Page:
Glasgow born Jock Zonfrillo was chosen by the judges for his passion and dedication towards safeguarding the culinary tradition of the first Australians.
He will now go up against Chefs from the Democratic Republic of the Congo, Denmark, Germany, Norway, Peru, Spain, Turkey and the US for the award, which celebrates trailblazing chefs whose work has had a transformative impact “beyond the kitchen”.
If Zonfrillo wins, he will be awarded €100,000 to devote to a project or institution of his choice that expresses the ethos of the prize: to transform society through gastronomy.
Now in its third year, the award is organised and promoted by the Basque Government under the Euskadi-Basque Country Strategy and the Basque Culinary Center (BCC), a world leading academic institution in gastronomy.
With over 140 chefs nominated from over 42 countries, this year the prize received the largest pool of applicants to date.
To be considered for the award, chefs had to be nominated by another professional currently working in the world of gastronomy - for instance, another chef, food writer or food supplier, or an institution.
Last year, chef Leonor Espinosa took home the prize for her Funleo project, a foundation that promotes "Gastronomy for development".
This year, Scottish chef Zonfrillo has been chosen as finalist due to his work setting up the Orana Foundation, practicing the philosophy of “giving back more than you receive”.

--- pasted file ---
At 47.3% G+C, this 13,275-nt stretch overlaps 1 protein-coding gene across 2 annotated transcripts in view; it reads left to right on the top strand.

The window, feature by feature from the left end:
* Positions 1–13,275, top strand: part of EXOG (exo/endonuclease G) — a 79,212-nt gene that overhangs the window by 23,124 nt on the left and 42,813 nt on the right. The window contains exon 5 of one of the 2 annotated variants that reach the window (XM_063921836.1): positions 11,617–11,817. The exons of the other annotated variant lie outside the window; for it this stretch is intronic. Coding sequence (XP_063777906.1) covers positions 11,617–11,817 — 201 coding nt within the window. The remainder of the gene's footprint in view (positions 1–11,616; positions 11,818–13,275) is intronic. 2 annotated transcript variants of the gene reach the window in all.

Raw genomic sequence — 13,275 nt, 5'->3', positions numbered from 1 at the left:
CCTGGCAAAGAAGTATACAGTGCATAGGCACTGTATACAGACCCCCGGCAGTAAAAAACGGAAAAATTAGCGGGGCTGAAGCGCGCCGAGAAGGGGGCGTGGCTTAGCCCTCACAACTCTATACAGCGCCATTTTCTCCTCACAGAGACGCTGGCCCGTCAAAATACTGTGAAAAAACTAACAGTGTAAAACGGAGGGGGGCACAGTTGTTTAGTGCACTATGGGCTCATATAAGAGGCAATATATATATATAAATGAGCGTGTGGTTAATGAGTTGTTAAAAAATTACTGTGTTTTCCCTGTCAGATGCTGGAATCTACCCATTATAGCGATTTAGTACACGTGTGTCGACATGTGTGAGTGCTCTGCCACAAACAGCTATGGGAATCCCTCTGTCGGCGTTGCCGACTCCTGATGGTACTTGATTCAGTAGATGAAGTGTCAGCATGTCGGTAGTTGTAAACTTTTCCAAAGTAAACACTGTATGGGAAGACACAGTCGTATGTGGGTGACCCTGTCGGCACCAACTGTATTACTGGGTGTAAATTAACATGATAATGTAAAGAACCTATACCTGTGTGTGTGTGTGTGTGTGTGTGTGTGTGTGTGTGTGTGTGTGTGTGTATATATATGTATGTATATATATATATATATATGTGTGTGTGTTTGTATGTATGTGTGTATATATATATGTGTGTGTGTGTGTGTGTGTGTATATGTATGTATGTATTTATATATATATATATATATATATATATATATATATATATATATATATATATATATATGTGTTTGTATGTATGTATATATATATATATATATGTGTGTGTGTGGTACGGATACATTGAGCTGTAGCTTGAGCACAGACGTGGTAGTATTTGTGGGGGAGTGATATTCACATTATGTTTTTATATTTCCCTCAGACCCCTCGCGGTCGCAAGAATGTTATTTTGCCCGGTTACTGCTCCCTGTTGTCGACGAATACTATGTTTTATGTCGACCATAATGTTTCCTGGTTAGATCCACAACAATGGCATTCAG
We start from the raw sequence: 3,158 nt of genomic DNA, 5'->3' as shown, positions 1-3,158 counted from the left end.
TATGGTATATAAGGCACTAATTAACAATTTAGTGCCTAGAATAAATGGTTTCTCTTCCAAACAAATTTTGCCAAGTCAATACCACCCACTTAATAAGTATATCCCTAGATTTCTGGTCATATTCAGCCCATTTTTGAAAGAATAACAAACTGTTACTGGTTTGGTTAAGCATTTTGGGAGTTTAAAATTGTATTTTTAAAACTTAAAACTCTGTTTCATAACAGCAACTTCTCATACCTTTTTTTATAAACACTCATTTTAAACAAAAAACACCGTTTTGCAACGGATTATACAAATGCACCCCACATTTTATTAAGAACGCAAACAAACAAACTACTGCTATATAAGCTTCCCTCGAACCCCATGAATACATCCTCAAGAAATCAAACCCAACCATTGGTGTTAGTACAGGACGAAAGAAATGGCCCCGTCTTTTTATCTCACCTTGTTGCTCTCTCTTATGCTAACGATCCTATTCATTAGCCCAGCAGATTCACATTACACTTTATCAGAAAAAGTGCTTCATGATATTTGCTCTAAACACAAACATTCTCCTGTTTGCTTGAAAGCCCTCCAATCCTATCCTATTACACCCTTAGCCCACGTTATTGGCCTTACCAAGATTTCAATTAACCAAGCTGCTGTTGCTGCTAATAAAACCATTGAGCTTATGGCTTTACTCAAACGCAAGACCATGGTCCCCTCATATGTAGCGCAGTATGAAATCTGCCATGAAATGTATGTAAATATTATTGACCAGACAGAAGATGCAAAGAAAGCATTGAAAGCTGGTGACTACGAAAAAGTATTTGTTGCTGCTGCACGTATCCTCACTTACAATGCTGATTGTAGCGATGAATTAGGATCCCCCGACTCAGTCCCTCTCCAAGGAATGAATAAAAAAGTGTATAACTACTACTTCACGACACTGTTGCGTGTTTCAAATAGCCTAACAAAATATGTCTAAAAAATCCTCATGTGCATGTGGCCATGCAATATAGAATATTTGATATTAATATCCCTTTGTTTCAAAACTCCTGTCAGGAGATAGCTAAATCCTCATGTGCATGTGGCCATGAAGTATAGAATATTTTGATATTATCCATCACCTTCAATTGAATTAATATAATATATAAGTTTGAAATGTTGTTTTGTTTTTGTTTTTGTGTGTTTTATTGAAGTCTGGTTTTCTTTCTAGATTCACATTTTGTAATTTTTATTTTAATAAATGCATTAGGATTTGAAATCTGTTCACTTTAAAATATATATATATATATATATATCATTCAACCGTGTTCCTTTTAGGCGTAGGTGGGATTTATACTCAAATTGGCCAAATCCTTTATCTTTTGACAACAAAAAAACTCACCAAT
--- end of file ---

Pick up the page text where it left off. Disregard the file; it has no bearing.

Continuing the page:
His objectives range from supporting indigenous communities in the production and fair marketing of their products to the documentation of more than 10,000 native ingredients and the investigation of new uses.
The chef has dedicated the last 17 years to discovering and defending the ancient culture, which is largely excluded from the national culinary identity.
During this time, he has visited hundreds of remote communities and captured the gastronomic riches that their inhabitants have shared with him. He has included these riches on the menu of his prestigious Orana restaurant and presented them on his television programmes.
Born in Glasgow, Jock, 41, grew up in Ayr and landed his first job in the kitchens at Turnberry before working with top chefs in London to earn his spurs.
Aged 18, he took a trip to Australia to work for a year before falling in love with the country, later returning to become one of the country's most celebrated chefs.
The final winner of the award, who will be chosen by an international jury comprised of the world’s most acclaimed chefs and experts in different aspects of food culture, will be announced on July 24th during the eighth annual meeting of the Basque Culinary Center International Council in Modena, Italy.
Joxe Mari Aizega, head of the Basque Culinary Centre, said: “We are delighted about the diversity of the profiles in areas such as innovation, education, environment,
social and economic development and health.
"They all reflect – in their own way and context – the chefs’ commitment to society and give gastronomy an interdisciplinary dimension. They are inspirational stories for the industry and we are extremely excited to share them.”